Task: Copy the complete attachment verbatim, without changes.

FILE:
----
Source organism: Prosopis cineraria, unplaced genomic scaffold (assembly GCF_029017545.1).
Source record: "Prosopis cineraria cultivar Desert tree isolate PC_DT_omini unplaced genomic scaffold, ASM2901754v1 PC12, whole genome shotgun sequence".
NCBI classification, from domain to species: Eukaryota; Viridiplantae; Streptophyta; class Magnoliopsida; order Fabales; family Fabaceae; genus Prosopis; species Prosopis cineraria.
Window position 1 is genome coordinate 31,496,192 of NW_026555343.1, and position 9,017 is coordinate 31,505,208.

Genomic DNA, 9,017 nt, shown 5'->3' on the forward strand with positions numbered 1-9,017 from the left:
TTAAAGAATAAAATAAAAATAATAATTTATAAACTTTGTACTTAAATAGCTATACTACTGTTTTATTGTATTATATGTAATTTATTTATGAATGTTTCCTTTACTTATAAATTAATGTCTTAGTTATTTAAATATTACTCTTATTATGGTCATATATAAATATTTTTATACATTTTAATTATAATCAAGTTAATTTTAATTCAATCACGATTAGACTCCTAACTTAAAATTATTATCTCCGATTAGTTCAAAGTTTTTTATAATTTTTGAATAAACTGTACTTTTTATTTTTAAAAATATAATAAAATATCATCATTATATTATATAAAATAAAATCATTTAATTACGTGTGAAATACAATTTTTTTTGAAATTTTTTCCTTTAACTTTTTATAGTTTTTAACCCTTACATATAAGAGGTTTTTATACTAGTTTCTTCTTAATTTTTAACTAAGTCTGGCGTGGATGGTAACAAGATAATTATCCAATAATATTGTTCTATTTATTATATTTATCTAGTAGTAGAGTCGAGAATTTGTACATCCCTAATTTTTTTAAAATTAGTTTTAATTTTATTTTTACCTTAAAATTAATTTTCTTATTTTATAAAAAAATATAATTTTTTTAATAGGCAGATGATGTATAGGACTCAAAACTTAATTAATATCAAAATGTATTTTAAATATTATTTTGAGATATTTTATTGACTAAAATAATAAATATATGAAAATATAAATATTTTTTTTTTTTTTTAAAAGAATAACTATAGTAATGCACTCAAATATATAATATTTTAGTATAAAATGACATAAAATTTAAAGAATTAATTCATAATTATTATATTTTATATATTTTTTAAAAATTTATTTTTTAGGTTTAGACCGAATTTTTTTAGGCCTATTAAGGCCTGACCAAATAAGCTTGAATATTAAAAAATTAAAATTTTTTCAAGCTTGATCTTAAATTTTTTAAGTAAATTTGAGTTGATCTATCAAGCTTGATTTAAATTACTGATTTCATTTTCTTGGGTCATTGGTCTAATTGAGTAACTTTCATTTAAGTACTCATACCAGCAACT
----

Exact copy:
Source organism: Prosopis cineraria, unplaced genomic scaffold (assembly GCF_029017545.1).
Source record: "Prosopis cineraria cultivar Desert tree isolate PC_DT_omini unplaced genomic scaffold, ASM2901754v1 PC12, whole genome shotgun sequence".
NCBI classification, from domain to species: Eukaryota; Viridiplantae; Streptophyta; class Magnoliopsida; order Fabales; family Fabaceae; genus Prosopis; species Prosopis cineraria.
Window position 1 is genome coordinate 31,496,192 of NW_026555343.1, and position 9,017 is coordinate 31,505,208.

Genomic DNA, 9,017 nt, shown 5'->3' on the forward strand with positions numbered 1-9,017 from the left:
TTAAAGAATAAAATAAAAATAATAATTTATAAACTTTGTACTTAAATAGCTATACTACTGTTTTATTGTATTATATGTAATTTATTTATGAATGTTTCCTTTACTTATAAATTAATGTCTTAGTTATTTAAATATTACTCTTATTATGGTCATATATAAATATTTTTATACATTTTAATTATAATCAAGTTAATTTTAATTCAATCACGATTAGACTCCTAACTTAAAATTATTATCTCCGATTAGTTCAAAGTTTTTTATAATTTTTGAATAAACTGTACTTTTTATTTTTAAAAATATAATAAAATATCATCATTATATTATATAAAATAAAATCATTTAATTACGTGTGAAATACAATTTTTTTTGAAATTTTTTCCTTTAACTTTTTATAGTTTTTAACCCTTACATATAAGAGGTTTTTATACTAGTTTCTTCTTAATTTTTAACTAAGTCTGGCGTGGATGGTAACAAGATAATTATCCAATAATATTGTTCTATTTATTATATTTATCTAGTAGTAGAGTCGAGAATTTGTACATCCCTAATTTTTTTAAAATTAGTTTTAATTTTATTTTTACCTTAAAATTAATTTTCTTATTTTATAAAAAAATATAATTTTTTTAATAGGCAGATGATGTATAGGACTCAAAACTTAATTAATATCAAAATGTATTTTAAATATTATTTTGAGATATTTTATTGACTAAAATAATAAATATATGAAAATATAAATATTTTTTTTTTTTTTTAAAAGAATAACTATAGTAATGCACTCAAATATATAATATTTTAGTATAAAATGACATAAAATTTAAAGAATTAATTCATAATTATTATATTTTATATATTTTTTAAAAATTTATTTTTTAGGTTTAGACCGAATTTTTTTAGGCCTATTAAGGCCTGACCAAATAAGCTTGAATATTAAAAAATTAAAATTTTTTCAAGCTTGATCTTAAATTTTTTAAGTAAATTTGAGTTGATCTATCAAGCTTGATTTAAATTACTGATTTCATTTTCTTGGGTCATTGGTCTAATTGAGTAACTTTCATTTAAGTACTCATACCAGCAACT